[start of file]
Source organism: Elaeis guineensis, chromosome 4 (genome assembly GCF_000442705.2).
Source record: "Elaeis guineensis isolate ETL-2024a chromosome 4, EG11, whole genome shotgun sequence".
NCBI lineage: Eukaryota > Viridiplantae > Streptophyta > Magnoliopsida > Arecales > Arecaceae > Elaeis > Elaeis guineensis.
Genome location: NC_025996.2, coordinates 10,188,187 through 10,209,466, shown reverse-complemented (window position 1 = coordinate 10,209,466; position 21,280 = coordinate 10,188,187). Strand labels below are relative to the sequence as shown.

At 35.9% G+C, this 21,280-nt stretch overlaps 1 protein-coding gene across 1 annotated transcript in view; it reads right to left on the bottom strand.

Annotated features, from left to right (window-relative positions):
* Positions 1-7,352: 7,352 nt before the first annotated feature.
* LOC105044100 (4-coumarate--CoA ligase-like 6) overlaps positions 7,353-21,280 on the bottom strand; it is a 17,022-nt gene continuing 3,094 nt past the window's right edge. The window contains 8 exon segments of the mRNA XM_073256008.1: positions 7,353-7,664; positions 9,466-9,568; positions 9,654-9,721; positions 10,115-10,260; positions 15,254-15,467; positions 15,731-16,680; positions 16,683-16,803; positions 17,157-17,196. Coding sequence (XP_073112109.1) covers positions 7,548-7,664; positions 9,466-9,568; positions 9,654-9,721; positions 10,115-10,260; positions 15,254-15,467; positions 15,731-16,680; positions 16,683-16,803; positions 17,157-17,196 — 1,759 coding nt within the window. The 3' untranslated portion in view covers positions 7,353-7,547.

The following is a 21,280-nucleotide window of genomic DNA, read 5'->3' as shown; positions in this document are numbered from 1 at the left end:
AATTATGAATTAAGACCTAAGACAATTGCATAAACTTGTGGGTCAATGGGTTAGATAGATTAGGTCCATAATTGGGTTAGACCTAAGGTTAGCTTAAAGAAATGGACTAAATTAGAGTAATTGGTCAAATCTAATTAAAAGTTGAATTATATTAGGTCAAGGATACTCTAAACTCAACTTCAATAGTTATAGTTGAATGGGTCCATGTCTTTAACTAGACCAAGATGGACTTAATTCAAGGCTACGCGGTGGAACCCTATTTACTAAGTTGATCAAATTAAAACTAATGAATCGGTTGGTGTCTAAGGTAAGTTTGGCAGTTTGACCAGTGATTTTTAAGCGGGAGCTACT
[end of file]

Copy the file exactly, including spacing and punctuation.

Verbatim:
Source organism: Elaeis guineensis, chromosome 4 (genome assembly GCF_000442705.2).
Source record: "Elaeis guineensis isolate ETL-2024a chromosome 4, EG11, whole genome shotgun sequence".
NCBI lineage: Eukaryota > Viridiplantae > Streptophyta > Magnoliopsida > Arecales > Arecaceae > Elaeis > Elaeis guineensis.
Genome location: NC_025996.2, coordinates 10,188,187 through 10,209,466, shown reverse-complemented (window position 1 = coordinate 10,209,466; position 21,280 = coordinate 10,188,187). Strand labels below are relative to the sequence as shown.

At 35.9% G+C, this 21,280-nt stretch overlaps 1 protein-coding gene across 1 annotated transcript in view; it reads right to left on the bottom strand.

Annotated features, from left to right (window-relative positions):
* Positions 1-7,352: 7,352 nt before the first annotated feature.
* LOC105044100 (4-coumarate--CoA ligase-like 6) overlaps positions 7,353-21,280 on the bottom strand; it is a 17,022-nt gene continuing 3,094 nt past the window's right edge. The window contains 8 exon segments of the mRNA XM_073256008.1: positions 7,353-7,664; positions 9,466-9,568; positions 9,654-9,721; positions 10,115-10,260; positions 15,254-15,467; positions 15,731-16,680; positions 16,683-16,803; positions 17,157-17,196. Coding sequence (XP_073112109.1) covers positions 7,548-7,664; positions 9,466-9,568; positions 9,654-9,721; positions 10,115-10,260; positions 15,254-15,467; positions 15,731-16,680; positions 16,683-16,803; positions 17,157-17,196 — 1,759 coding nt within the window. The 3' untranslated portion in view covers positions 7,353-7,547.

The following is a 21,280-nucleotide window of genomic DNA, read 5'->3' as shown; positions in this document are numbered from 1 at the left end:
AATTATGAATTAAGACCTAAGACAATTGCATAAACTTGTGGGTCAATGGGTTAGATAGATTAGGTCCATAATTGGGTTAGACCTAAGGTTAGCTTAAAGAAATGGACTAAATTAGAGTAATTGGTCAAATCTAATTAAAAGTTGAATTATATTAGGTCAAGGATACTCTAAACTCAACTTCAATAGTTATAGTTGAATGGGTCCATGTCTTTAACTAGACCAAGATGGACTTAATTCAAGGCTACGCGGTGGAACCCTATTTACTAAGTTGATCAAATTAAAACTAATGAATCGGTTGGTGTCTAAGGTAAGTTTGGCAGTTTGACCAGTGATTTTTAAGCGGGAGCTACT